The faces behind pork lawsuits

Lawsuits against Virginia-based Smithfield Foods boil down to one important issue — people. On both sides of the issue.

And many of those people are our neighbors and friends.

That’s why it is so difficult to watch the drama play out in court, knowing that, in the end, no one will truly walk away a winner.

We understand the plight of residents who have put up with what they have called nasty smells caused by livestock sewage and the myriad issues caused by the stench, and we support their right to defend their home, their property values and a way of life they believe the Hong Kong-owned pork company has taken away.

They are the faces of men and women, boys and girls we respect, applaud and support.

But their faces aren’t the only ones we see.

Just as clearly, we see the families who make a living from the animals which, unfortunately, cause a stench. They are the hard-working men and women, boys and girls, who roll up shirtsleeves and tend the houses filled with animals whose waste is flushed into holding pits and then sprayed onto fields with agricultural spray guns.

Most of them work for companies such as Smithfield Foods. It is how they make their living, support their families and put money back into our economy here in Sampson and in neighboring counties like Duplin and Bladen.

They are people we respect, applaud and support.

Yet theirs aren’t the only faces we see either.

Inside a plant on Railroad Street in Clinton, we see men and women, close to a thousand of them, working in various departments, cutting meat, vaccum-packing it, boxing it, hauling it and researching ways to better protect the environment. They are hard-working individuals who support families in Sampon and neighboring counties and put money back into those economies as well. These are Smithfield employees, again our neighbors and our friends.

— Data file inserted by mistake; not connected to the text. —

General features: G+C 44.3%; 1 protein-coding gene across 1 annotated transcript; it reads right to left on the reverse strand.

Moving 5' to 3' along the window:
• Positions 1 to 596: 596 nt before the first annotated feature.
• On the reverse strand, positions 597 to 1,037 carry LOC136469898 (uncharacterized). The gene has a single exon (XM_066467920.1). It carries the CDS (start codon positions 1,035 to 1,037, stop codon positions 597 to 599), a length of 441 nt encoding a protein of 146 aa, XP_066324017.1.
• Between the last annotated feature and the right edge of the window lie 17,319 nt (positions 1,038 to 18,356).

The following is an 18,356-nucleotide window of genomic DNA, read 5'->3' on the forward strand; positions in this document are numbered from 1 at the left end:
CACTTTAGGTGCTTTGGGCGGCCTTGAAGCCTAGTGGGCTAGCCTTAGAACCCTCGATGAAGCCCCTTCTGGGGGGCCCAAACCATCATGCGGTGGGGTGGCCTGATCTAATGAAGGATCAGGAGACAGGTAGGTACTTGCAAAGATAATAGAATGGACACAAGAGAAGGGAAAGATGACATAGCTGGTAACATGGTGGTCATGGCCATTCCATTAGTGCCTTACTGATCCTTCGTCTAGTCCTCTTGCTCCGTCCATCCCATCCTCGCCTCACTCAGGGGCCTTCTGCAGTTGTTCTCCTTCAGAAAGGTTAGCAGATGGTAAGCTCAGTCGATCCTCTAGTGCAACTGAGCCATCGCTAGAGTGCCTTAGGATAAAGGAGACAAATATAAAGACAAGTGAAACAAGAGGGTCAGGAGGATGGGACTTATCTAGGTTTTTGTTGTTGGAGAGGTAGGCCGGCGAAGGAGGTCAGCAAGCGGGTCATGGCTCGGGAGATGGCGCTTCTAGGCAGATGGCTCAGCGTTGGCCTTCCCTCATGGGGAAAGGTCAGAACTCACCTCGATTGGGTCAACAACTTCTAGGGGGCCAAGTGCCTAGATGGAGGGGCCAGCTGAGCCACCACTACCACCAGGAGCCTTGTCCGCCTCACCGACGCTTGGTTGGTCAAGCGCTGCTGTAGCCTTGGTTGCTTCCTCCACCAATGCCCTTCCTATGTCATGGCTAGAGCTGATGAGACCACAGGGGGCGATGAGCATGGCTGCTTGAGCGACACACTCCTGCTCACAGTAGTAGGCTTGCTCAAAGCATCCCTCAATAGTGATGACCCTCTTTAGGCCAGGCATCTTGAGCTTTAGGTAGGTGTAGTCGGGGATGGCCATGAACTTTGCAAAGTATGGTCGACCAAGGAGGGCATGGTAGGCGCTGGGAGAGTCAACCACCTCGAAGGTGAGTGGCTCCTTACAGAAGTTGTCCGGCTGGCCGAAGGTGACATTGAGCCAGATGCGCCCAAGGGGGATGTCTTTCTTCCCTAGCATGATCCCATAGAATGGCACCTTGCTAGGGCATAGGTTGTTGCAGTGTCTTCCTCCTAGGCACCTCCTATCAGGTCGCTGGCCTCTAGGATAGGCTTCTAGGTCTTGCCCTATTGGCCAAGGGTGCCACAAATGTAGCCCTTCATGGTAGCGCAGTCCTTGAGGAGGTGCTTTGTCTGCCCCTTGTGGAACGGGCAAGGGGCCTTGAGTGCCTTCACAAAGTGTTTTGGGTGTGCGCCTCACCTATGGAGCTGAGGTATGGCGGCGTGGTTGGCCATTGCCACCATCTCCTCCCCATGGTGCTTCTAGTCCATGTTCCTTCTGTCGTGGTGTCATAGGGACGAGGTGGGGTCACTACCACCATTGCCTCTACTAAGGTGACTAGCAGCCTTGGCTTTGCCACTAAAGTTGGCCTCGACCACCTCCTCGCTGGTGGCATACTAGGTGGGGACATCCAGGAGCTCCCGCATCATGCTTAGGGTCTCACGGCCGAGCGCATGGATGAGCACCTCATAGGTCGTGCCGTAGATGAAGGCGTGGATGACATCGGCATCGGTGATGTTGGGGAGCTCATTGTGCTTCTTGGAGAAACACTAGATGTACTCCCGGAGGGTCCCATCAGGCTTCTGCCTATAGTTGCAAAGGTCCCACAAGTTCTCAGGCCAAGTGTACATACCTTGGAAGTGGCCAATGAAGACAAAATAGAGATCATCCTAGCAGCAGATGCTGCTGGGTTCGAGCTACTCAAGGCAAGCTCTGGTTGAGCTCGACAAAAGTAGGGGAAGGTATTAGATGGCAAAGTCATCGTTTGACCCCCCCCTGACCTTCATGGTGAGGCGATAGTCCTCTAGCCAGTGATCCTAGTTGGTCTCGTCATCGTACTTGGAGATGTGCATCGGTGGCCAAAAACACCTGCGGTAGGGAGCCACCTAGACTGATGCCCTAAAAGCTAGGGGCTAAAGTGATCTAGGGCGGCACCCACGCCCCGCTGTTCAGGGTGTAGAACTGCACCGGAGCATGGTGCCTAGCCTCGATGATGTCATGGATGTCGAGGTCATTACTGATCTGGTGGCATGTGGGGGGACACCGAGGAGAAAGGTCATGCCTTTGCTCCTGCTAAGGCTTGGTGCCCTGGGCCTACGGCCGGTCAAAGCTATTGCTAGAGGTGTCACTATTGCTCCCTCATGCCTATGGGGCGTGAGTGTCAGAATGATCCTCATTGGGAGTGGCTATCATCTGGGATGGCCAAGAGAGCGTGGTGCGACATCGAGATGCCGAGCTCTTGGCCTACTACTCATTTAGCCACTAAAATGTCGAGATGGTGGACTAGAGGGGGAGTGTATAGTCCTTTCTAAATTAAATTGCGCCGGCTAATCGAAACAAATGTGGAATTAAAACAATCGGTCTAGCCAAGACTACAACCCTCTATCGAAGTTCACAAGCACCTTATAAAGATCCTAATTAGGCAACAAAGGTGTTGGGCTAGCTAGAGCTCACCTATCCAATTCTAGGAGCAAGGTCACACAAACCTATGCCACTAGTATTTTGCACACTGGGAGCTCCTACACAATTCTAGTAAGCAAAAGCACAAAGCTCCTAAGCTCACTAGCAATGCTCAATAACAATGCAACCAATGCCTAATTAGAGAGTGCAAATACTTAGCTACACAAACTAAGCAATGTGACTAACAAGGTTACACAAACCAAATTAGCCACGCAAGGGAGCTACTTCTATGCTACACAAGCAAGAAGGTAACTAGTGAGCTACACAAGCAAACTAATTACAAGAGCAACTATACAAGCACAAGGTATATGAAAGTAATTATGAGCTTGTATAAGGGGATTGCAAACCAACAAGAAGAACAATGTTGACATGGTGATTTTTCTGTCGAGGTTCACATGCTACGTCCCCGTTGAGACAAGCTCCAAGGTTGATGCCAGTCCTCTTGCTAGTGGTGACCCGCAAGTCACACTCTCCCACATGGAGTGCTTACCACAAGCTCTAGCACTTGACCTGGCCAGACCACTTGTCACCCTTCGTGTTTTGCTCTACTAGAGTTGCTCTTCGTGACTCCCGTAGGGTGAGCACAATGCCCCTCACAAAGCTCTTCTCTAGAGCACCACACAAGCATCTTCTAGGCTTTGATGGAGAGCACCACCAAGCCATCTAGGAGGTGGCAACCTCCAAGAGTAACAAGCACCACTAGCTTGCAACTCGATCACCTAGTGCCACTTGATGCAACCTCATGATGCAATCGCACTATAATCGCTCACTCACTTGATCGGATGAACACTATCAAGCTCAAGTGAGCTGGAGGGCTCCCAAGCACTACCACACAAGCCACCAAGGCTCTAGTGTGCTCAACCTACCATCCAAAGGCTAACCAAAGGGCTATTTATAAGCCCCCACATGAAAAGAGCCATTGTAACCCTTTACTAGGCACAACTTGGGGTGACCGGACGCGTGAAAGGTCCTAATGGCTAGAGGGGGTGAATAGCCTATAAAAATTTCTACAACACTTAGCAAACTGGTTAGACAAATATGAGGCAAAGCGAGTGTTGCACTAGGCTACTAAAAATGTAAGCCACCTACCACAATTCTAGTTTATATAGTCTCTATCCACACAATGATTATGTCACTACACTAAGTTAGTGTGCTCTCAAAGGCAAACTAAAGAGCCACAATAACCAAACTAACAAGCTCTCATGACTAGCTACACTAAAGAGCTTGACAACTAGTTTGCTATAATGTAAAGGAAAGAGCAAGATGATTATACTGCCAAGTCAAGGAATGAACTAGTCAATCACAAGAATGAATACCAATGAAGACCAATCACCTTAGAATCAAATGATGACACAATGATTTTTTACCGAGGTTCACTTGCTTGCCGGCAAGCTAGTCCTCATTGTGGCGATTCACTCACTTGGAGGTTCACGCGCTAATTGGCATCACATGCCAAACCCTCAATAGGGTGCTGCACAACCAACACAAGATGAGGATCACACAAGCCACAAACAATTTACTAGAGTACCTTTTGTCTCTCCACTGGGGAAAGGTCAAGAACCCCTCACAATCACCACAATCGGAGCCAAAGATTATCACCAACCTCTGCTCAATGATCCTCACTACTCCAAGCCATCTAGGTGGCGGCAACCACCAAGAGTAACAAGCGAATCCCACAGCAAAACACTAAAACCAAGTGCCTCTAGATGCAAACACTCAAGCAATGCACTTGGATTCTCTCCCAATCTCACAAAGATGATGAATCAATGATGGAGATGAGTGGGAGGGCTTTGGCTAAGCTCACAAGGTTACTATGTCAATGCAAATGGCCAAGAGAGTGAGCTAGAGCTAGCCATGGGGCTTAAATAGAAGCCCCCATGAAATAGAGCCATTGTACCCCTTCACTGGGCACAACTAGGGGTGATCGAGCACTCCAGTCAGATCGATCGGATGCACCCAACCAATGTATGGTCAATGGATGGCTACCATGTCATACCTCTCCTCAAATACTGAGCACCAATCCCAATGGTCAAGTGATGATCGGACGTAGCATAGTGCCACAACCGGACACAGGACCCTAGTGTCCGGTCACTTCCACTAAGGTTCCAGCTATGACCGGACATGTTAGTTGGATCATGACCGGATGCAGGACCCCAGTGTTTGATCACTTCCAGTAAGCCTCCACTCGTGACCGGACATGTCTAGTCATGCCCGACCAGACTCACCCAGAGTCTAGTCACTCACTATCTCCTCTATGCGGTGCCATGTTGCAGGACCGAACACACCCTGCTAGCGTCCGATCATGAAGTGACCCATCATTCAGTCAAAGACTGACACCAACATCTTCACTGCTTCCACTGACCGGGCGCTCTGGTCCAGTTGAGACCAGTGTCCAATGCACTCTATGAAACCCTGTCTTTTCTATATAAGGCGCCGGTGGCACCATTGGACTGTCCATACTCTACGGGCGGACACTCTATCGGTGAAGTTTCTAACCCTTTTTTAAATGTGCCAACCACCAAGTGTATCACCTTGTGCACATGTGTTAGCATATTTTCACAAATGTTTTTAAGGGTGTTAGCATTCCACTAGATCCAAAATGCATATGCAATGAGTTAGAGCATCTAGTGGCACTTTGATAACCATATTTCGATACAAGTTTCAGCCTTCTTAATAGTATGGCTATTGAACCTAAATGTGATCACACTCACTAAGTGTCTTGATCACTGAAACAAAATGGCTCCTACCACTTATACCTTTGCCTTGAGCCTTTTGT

All are impacted by the pending lawsuits and the one which recently ended with a jury awarding 10 neighbors $750,000 in compensation plus $50 million in damages designed to punish Smithfield. The judge slashed the punitive damages to $2.5 million, citing a state law that limits the punishment for corporate misdeeds.

There are other faces, too, like the 257 million Americans who consumed bacon in 2017, or the millions more who eat pork at least once a week.

Such is the war for and against pork. People love it, but producing it isn’t pretty. It never has been and, we doubt it ever will be.

That’s the reality.

Also a reality is the fact that hogs and their waste have never smelled good. That was true when they were raised in a farmer’s backyard, where they rolled around in the muck and mud that eventually seeped into the ground water and found its way to rivers and streams. And it is true today, in the 21st century where technology is making headway but cannot completely fend off an issue with waste and its stench.

Should Smithfield be more conscientious and deliberate in helping neighbors who have ghastly problems like those described in the first lawsuit? Most certainly. They are an enormous company that profits greatly from consumers’ love of pork. And with that comes great responsibility.

Should it come with the hefty penalties initially leveled? We don’t think so. The message has been delivered and, we feel certain, received.

But debilitating Smithfield means crippling the very people who are our friends and neighbors. It will trickle down from plant employees to our farm families and eventually our own economy.

And no one wins.

Middle ground must be found, and the onus, we believe, is on Smithfield, which, in our estimation, has been moving in that direction for some time now. Perhaps they’ve not moved as quickly as they could or should, but we believe the company understands its duty and is working to fulfill it.

What we don’t need is crippling lawsuits that wind up making wealthy corporate attorneys richer while paralyzing the hard-working men and women who have helped to make counties like Sampson and Duplin great.

What we don’t need is slick politicians — seeking votes and campaign funds — trying to manipulate legal systems by enacting laws that give companies a free pass rather than demanding they be good corporate citizens who work to protect residents and the environment.

Common ground and a unity of purpose needs to be found. We preach it a great deal from this page, but we continue to believe it is tantamount to making the world a better place.